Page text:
Mark finally graduates from law school. He takes an interest in a janitor from the school who finds himself in jail accused of grand theft. Meanwhile Ironside struggles with the reality that Mark may...
Sam McCloud is a Marshal from Taos, New Mexico, who takes a temporary assignment in the New York City Police Department. His keen sense of detail and detecting subtle clues, learned from his experience, enable him to nab unsuspecting criminals despite his unbelieving boss.
The show is about doctors Marcus Welby, a general practitioner and Steven Kiley, Welby's young assistant. The two try to treat people as individuals in an age of specialized medicine and ... See full summary »
Ironside is confined to a wheel chair (an attempted assassination left him paralyzed). With his former assistants Brown and Whitfield (later Belding) and former delinquent (and later lawyer) Mark, he combats crime for the San Francisco police from his mobile office (a van) while leaving a pot of chili cooking back at headquarters.Written by
Ed Stephan <firstname.lastname@example.org>
In the show, Raymond Burr played a wheelchair-bound hero, which is ironic, since his role in Rear Window (1954), he played a villain fighting a wheelchair-bound hero. See more »
Ironside's office/apartment was on the fourth floor of the Old San Francisco Hall of Justice. Stock footage of the building appeared on many episodes for the entire series run (1967-1974). The building itself was abandoned in 1961 and demolished in 1968. See more »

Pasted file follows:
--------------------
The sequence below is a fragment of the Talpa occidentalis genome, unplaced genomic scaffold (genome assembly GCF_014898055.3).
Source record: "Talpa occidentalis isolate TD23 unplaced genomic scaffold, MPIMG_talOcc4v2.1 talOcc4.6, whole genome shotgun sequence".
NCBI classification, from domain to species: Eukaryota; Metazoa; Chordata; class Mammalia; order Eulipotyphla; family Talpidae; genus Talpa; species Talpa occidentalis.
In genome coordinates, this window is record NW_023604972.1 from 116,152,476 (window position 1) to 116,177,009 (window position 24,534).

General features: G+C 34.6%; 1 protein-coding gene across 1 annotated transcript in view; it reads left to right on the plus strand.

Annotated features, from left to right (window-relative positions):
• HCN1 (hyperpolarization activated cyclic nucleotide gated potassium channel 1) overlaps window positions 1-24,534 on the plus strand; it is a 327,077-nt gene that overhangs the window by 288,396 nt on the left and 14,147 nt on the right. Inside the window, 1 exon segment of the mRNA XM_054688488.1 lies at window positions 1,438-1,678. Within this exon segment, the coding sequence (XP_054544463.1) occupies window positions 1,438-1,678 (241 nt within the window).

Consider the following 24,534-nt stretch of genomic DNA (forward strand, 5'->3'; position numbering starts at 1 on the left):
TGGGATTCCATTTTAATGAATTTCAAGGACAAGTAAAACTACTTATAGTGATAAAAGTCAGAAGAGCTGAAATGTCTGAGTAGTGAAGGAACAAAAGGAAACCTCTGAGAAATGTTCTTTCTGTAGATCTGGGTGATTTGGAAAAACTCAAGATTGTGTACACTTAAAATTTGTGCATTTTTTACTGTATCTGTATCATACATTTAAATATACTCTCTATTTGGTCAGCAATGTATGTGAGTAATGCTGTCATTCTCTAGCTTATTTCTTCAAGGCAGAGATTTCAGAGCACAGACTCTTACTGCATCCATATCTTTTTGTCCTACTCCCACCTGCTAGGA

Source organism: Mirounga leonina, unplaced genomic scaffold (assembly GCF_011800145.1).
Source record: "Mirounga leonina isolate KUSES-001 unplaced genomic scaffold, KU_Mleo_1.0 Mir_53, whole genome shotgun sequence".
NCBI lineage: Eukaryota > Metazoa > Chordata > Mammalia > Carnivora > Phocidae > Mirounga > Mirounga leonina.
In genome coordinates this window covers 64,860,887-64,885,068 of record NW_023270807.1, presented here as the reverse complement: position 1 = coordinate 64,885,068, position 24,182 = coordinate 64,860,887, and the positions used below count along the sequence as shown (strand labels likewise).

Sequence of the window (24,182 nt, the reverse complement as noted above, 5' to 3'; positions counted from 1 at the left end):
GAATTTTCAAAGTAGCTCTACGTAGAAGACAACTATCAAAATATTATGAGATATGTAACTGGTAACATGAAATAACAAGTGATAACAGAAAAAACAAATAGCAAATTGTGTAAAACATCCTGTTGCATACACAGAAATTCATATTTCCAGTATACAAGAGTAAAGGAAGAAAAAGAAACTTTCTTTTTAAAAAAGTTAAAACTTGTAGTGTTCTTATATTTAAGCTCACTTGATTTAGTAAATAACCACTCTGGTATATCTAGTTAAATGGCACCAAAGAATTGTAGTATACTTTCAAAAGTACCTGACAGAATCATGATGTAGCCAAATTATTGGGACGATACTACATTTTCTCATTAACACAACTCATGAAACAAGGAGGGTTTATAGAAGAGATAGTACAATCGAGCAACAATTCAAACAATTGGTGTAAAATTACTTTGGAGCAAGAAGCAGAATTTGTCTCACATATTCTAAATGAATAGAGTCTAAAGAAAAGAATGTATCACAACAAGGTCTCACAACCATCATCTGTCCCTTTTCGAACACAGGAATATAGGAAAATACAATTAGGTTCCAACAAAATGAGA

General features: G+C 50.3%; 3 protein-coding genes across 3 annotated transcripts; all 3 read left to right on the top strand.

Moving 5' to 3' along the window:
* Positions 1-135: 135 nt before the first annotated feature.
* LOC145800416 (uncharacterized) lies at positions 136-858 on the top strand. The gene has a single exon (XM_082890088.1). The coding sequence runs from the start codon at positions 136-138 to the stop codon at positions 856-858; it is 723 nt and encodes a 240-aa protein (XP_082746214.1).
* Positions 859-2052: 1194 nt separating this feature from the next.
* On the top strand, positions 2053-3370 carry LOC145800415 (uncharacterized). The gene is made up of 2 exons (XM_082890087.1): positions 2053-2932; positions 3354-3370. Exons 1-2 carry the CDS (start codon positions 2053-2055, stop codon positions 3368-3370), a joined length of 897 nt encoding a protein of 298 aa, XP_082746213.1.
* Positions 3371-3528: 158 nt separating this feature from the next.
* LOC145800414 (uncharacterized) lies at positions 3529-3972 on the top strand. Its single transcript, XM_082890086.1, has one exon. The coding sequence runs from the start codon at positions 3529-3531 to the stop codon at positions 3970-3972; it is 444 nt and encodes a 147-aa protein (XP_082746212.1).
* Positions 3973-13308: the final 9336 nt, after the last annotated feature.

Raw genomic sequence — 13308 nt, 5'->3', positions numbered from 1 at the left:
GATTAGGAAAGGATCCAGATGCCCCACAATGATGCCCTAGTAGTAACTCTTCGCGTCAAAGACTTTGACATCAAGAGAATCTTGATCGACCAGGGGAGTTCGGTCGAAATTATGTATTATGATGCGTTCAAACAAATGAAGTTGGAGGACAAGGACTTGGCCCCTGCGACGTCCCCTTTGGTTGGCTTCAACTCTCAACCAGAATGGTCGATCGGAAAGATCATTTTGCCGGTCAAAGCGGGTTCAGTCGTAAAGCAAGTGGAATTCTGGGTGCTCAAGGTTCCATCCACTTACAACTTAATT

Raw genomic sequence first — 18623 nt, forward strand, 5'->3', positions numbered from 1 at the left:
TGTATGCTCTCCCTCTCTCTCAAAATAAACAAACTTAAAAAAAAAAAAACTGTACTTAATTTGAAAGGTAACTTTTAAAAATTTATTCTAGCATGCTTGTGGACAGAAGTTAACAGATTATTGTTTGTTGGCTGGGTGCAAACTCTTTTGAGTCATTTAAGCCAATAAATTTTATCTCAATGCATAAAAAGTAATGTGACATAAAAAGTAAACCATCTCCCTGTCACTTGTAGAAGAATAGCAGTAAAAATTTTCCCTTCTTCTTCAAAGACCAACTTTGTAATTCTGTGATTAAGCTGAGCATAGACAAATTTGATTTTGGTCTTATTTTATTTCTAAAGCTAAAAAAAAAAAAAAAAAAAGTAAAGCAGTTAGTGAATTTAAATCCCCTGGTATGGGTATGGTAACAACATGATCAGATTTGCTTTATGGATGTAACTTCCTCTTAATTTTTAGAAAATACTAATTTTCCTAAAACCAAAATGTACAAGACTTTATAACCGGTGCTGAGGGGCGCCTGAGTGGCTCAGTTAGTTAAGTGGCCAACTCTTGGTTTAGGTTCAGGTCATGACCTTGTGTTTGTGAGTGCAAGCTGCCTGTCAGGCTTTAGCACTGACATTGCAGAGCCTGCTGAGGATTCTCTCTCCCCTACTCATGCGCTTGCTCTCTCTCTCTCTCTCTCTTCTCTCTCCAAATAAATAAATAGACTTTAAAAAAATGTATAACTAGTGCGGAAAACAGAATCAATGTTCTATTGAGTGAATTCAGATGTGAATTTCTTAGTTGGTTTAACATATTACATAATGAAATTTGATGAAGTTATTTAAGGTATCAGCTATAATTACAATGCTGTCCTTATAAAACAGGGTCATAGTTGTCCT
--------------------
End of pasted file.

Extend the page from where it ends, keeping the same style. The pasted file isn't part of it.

I mentioned this before on a review of a third series that Raymond Burr had after Perry Mason and Ironside, that most actors are lucky to have one successful series let alone two of them back to back. Burr did it with two very different kinds of characters.
Perry Mason was cool and calculating until he sprung a trap in court that nailed the real murderer and/or the helpless prosecutor be it Hamilton Burger or someone else. But Robert Ironside had already faced his life crisis when that bullet severed his spinal cord. With that kind of baptism of fire nothing ever fazed the Chief. He was hostage a couple of times during the course of the show and he faced some unusual life threatening situations that were more stressful because of his paralysis, but he always kept a cool head.
I loved the position he was in as the head of that special squad. He had a picked team in Don Galloway, Barbara Anderson, and Don Mitchell. He worked only the most important cases or something that interested him. I worked for NYS Crime Victims Board and believe me I always looked for interesting cases where people filed claims. So much is dull and routine. Burr had the dull and routine out of his life.
Barbara Anderson did not go the full run of the series, but Elizabeth Baur came in and moved seamlessly into the team Ironside.
Beneath all the gruffness and the demands on his people that work be finished yesterday, the Chief had a good heart and was an inspiration to all around him. I suspect to many viewers as well.
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